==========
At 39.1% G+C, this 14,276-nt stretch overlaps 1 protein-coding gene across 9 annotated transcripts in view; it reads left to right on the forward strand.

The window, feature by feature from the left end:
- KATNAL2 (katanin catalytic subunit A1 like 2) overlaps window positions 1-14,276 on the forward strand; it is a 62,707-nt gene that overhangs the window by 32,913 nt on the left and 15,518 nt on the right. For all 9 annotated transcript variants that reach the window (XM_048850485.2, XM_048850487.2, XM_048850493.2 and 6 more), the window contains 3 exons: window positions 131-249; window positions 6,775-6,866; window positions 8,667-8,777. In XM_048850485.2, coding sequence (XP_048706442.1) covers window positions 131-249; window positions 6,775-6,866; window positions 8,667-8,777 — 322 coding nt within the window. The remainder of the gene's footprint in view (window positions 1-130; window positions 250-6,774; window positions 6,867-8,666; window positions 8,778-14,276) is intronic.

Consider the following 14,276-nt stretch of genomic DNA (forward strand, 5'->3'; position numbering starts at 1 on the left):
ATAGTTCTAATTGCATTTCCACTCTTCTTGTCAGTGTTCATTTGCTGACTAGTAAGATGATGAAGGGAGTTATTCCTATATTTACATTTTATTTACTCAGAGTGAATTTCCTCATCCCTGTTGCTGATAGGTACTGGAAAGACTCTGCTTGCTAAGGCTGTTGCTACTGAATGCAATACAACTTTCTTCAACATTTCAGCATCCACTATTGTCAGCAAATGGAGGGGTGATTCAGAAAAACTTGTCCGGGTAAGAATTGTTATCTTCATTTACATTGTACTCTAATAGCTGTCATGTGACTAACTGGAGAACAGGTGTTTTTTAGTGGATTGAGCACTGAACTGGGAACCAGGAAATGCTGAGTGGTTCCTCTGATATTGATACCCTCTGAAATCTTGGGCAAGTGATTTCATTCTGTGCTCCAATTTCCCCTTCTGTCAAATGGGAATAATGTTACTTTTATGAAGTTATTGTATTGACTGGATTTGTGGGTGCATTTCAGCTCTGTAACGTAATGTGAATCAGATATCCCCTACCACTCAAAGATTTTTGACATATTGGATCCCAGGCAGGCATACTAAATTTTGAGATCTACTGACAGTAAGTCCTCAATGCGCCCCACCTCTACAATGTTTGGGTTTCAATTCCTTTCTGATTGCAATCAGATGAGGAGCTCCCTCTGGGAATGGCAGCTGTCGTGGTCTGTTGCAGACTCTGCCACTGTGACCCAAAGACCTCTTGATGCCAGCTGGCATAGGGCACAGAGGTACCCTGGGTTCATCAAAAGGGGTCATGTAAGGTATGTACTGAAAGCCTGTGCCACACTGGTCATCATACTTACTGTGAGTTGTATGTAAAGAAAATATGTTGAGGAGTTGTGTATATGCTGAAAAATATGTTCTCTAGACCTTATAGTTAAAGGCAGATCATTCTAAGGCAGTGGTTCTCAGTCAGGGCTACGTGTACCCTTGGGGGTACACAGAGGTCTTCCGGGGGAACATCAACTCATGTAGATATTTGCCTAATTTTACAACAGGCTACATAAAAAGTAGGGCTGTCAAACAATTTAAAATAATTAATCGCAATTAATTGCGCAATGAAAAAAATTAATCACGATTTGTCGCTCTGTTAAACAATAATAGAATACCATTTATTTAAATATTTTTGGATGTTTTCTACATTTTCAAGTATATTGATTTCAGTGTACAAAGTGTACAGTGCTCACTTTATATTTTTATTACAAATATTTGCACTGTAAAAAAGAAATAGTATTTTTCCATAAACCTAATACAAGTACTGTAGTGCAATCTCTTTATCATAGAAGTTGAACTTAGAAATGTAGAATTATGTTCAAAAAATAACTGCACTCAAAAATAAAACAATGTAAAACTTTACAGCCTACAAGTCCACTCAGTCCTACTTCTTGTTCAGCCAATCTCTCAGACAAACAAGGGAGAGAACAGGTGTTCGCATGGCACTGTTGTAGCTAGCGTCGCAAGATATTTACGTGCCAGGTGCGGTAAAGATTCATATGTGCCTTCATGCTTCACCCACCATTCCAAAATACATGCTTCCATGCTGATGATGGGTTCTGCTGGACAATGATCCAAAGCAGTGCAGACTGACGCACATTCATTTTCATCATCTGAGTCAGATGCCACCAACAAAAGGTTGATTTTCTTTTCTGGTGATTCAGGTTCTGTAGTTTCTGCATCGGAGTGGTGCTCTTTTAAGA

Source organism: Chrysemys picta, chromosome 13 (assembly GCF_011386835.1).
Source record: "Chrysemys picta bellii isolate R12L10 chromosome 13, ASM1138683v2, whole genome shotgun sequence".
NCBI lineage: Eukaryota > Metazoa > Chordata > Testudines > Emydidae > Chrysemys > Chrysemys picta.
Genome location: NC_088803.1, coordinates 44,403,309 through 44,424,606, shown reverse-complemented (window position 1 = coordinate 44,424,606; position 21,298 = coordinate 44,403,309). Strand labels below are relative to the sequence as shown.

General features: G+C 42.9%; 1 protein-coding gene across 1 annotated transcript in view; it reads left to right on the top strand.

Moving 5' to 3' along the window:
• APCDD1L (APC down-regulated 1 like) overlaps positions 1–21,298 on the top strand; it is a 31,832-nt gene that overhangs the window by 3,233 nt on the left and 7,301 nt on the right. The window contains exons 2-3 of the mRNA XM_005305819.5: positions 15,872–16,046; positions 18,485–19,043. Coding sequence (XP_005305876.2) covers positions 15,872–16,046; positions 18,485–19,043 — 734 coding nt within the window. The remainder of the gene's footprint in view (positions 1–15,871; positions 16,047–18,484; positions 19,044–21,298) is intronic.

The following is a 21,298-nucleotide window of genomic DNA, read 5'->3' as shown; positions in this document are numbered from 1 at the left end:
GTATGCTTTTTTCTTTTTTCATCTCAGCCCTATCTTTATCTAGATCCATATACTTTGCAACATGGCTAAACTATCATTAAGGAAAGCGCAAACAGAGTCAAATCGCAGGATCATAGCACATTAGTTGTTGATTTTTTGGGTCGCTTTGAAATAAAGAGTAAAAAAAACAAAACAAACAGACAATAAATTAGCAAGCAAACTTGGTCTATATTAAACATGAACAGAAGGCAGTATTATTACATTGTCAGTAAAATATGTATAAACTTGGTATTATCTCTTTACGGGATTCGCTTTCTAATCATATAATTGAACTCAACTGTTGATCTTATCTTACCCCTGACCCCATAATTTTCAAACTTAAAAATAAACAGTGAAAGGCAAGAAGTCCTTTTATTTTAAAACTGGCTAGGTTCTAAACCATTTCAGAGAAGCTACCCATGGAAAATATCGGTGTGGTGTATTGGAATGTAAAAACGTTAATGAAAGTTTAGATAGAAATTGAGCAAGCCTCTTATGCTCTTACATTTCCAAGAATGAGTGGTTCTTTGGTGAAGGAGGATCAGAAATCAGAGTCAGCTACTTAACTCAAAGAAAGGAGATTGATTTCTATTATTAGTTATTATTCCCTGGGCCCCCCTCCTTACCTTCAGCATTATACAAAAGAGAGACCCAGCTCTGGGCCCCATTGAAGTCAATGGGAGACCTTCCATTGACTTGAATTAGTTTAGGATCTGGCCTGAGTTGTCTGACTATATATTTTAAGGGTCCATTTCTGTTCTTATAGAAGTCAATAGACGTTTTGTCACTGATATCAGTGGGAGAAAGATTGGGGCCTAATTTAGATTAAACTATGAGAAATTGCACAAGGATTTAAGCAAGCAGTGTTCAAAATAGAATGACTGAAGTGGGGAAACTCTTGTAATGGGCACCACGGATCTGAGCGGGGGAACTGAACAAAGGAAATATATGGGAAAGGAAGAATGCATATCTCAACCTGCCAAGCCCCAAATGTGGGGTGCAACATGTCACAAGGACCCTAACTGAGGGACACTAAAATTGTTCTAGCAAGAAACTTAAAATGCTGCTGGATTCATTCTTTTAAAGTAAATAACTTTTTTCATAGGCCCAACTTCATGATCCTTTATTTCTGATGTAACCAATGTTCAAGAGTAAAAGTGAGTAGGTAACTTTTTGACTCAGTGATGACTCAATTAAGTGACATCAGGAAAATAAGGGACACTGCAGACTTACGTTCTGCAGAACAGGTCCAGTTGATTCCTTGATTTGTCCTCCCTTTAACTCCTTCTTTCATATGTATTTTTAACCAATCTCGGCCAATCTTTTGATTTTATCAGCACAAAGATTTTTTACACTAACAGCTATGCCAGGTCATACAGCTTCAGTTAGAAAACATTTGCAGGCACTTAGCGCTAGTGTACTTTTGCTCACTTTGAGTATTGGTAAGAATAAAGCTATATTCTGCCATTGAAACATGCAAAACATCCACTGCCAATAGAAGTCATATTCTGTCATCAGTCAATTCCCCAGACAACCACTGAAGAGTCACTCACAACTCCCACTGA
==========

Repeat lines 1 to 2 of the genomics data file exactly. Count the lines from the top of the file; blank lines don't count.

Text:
At 39.1% G+C, this 14,276-nt stretch overlaps 1 protein-coding gene across 9 annotated transcripts in view; it reads left to right on the forward strand.

The window, feature by feature from the left end: